The London Underground Map is one of the most iconic transit maps in the world. Initially developed by Harry Beck in 1931, the map prioritised the topology of the railway over the geographical and physical location of stations as it was this that, he believed, was important to travellers. Since Beck, the map has been altered and adapted by a number of people, and indeed the map we have today is not exactly the version designed by Beck. However, the concept behind it remains.
I’ve been fascinated by the tube map for years and since moving to London have come to rely on it in many ways. In my first few months here, it was key to my exploration of the city. However, now that I’ve been here for a year and a half, I’ve come to almost memorise the stops and stations that I use most frequently and have almost internalised sections of the map. I can now travel without it.
In September, I introduced a ‘Learning Map’ into my classroom. Based (very loosely!) on the design of the tube map, I planned to ‘display’ the ‘journey’ of learning that my class and I went through in our first English topic: Wolf Brother. Considering their learning as a ‘journey’, I thought the tube map would be the perfect back drop to initiate a dialogue of learning. The stations were our learning objectives and at the end of the line there was a destination: an outcome of the topic. Each lesson we would review our ‘journey’ so far and discuss what we would have to do next in order to get closer to our destination.
The map became an interactive part of our lessons as work was immediately blue-tacked to the nearest station to illustrate what had been learnt and to help us visualise our ‘journey’ along the way. New lines were built if we, as a class, recognised that although what we were learning was important in enabling us to reach our current destination, it would also be important during other topics and so connections to other areas were constructed. The value of the dialogue that this ‘map’ raised, in terms of evaluating and reflecting on our learning progress, was incredibly beneficial to the development of English skills in my class. It was this dialogue that proved to me it was worth keeping.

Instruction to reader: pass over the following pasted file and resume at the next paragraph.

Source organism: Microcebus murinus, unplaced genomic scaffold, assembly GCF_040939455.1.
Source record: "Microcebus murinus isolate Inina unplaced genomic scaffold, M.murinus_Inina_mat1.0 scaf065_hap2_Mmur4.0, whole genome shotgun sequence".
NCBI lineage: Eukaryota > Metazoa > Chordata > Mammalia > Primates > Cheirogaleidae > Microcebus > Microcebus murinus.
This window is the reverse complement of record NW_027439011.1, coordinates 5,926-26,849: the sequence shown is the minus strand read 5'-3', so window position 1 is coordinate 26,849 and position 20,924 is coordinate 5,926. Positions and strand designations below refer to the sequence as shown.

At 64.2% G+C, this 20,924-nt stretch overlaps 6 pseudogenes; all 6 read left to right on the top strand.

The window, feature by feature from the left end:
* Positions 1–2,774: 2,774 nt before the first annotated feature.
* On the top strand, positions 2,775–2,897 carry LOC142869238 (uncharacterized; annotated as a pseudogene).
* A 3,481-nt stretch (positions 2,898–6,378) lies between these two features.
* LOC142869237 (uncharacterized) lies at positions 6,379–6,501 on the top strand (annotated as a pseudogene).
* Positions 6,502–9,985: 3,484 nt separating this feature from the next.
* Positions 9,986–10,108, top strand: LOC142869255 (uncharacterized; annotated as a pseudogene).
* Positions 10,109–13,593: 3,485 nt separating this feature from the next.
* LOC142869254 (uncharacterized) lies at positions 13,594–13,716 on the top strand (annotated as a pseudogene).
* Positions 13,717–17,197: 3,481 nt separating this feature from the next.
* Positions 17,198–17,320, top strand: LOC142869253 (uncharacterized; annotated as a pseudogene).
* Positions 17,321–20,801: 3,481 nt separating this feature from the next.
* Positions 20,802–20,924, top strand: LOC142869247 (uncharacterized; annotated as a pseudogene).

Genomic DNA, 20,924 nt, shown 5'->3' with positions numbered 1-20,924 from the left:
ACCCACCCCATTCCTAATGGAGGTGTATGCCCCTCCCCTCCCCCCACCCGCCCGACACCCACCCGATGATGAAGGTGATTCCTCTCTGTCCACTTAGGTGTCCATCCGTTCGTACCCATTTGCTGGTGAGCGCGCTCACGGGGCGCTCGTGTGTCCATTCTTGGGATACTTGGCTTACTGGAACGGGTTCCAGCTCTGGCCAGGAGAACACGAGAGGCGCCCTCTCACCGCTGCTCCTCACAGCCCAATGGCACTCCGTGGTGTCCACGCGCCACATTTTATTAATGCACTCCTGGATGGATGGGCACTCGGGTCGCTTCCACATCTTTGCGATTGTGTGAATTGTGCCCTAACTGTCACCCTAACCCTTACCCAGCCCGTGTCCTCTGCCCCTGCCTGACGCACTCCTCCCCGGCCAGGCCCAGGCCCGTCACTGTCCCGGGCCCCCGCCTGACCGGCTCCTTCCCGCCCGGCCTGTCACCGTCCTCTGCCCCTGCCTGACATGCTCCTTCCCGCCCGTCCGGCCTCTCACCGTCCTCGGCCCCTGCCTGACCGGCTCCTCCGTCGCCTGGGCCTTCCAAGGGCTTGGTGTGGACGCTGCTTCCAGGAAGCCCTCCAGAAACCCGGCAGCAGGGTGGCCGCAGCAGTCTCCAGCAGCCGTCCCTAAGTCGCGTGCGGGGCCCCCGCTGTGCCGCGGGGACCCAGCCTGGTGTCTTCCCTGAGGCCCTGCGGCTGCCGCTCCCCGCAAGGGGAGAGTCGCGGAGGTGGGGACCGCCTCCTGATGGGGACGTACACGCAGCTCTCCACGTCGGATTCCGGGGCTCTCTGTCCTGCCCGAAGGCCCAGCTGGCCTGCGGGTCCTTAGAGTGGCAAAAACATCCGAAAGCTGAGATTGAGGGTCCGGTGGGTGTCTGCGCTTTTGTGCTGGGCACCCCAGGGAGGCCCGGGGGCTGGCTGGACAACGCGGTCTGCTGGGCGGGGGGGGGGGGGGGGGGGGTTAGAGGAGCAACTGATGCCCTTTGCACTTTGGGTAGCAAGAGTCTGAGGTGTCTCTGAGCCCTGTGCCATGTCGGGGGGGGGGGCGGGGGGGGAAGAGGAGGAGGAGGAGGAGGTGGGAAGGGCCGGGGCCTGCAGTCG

Most fascinating was that, like I did with the tube map, the children began to internalise our journeys. Now, I no longer have to introduce the children to the stops I think they need pass through in order to reach destinations, but as we revisit areas similar to our previous topics (e.g. narrative writing), the children are able to ‘plan’ the ‘journey’ themselves. Now, my class reflect on and consider the ‘stations’ they need to pass through in order to successfully reach their destination before we begin and we plan the ‘journey’ together. More than this, they reflect together on whether stations we previously visited need to be visited again, or whether we need to visit a different station in order to develop our skills differently. There is a rich dialogue of learning.
In my teaching practice, issues surrounding displays have always bothered me. This ‘niggling’ began when studying for my Bachelor of Education degree when in the third year we were faced with an assignment on ‘The Importance of Display in the Primary Classroom’. At this point in my studies, I could think of nothing more uninspiring than researching and writing an assignment on displays. I was more interested in developing my philosophy of education, exploring the potential role of technology in the future of learning and identifying future trends in learning that could enhance and innovate my practice. However, since graduating, it is clear from my work in schools that the value and attention given to displays remains prominent. And since qualifying, I have found myself part of many conversations regarding how to create effective displays.
What this ‘display’ has taught me is that the aesthetics of the classroom environment should never be prioritised over the content; the effect on children’s learning and achievement should always be considered. Too often still the focus of displays is to make classrooms ‘look nice’ and I think it is crucial as a teacher to find a balance between what is visually pleasing and progressive for learning.